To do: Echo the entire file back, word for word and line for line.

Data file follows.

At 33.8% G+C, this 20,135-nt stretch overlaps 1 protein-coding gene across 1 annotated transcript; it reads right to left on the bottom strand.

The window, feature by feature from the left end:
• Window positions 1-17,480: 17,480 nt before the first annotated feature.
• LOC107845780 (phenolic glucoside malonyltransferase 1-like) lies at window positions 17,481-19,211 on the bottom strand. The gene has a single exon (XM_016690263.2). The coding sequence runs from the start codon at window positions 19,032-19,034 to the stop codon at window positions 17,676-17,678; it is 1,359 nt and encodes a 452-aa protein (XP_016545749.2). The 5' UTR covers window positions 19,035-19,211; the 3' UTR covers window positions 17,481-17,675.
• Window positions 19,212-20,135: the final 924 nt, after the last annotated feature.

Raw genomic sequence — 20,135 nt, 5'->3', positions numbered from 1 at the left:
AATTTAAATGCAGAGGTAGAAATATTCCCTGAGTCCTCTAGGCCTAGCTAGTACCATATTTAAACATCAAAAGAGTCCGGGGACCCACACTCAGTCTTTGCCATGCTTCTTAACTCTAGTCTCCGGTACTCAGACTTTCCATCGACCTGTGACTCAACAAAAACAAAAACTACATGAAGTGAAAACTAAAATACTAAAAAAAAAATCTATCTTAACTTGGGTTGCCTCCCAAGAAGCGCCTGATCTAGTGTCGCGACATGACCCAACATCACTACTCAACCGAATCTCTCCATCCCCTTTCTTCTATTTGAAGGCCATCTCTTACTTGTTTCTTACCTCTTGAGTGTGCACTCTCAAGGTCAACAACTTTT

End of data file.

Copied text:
At 33.8% G+C, this 20,135-nt stretch overlaps 1 protein-coding gene across 1 annotated transcript; it reads right to left on the bottom strand.

The window, feature by feature from the left end:
• Window positions 1-17,480: 17,480 nt before the first annotated feature.
• LOC107845780 (phenolic glucoside malonyltransferase 1-like) lies at window positions 17,481-19,211 on the bottom strand. The gene has a single exon (XM_016690263.2). The coding sequence runs from the start codon at window positions 19,032-19,034 to the stop codon at window positions 17,676-17,678; it is 1,359 nt and encodes a 452-aa protein (XP_016545749.2). The 5' UTR covers window positions 19,035-19,211; the 3' UTR covers window positions 17,481-17,675.
• Window positions 19,212-20,135: the final 924 nt, after the last annotated feature.

Raw genomic sequence — 20,135 nt, 5'->3', positions numbered from 1 at the left:
AATTTAAATGCAGAGGTAGAAATATTCCCTGAGTCCTCTAGGCCTAGCTAGTACCATATTTAAACATCAAAAGAGTCCGGGGACCCACACTCAGTCTTTGCCATGCTTCTTAACTCTAGTCTCCGGTACTCAGACTTTCCATCGACCTGTGACTCAACAAAAACAAAAACTACATGAAGTGAAAACTAAAATACTAAAAAAAAAATCTATCTTAACTTGGGTTGCCTCCCAAGAAGCGCCTGATCTAGTGTCGCGACATGACCCAACATCACTACTCAACCGAATCTCTCCATCCCCTTTCTTCTATTTGAAGGCCATCTCTTACTTGTTTCTTACCTCTTGAGTGTGCACTCTCAAGGTCAACAACTTTT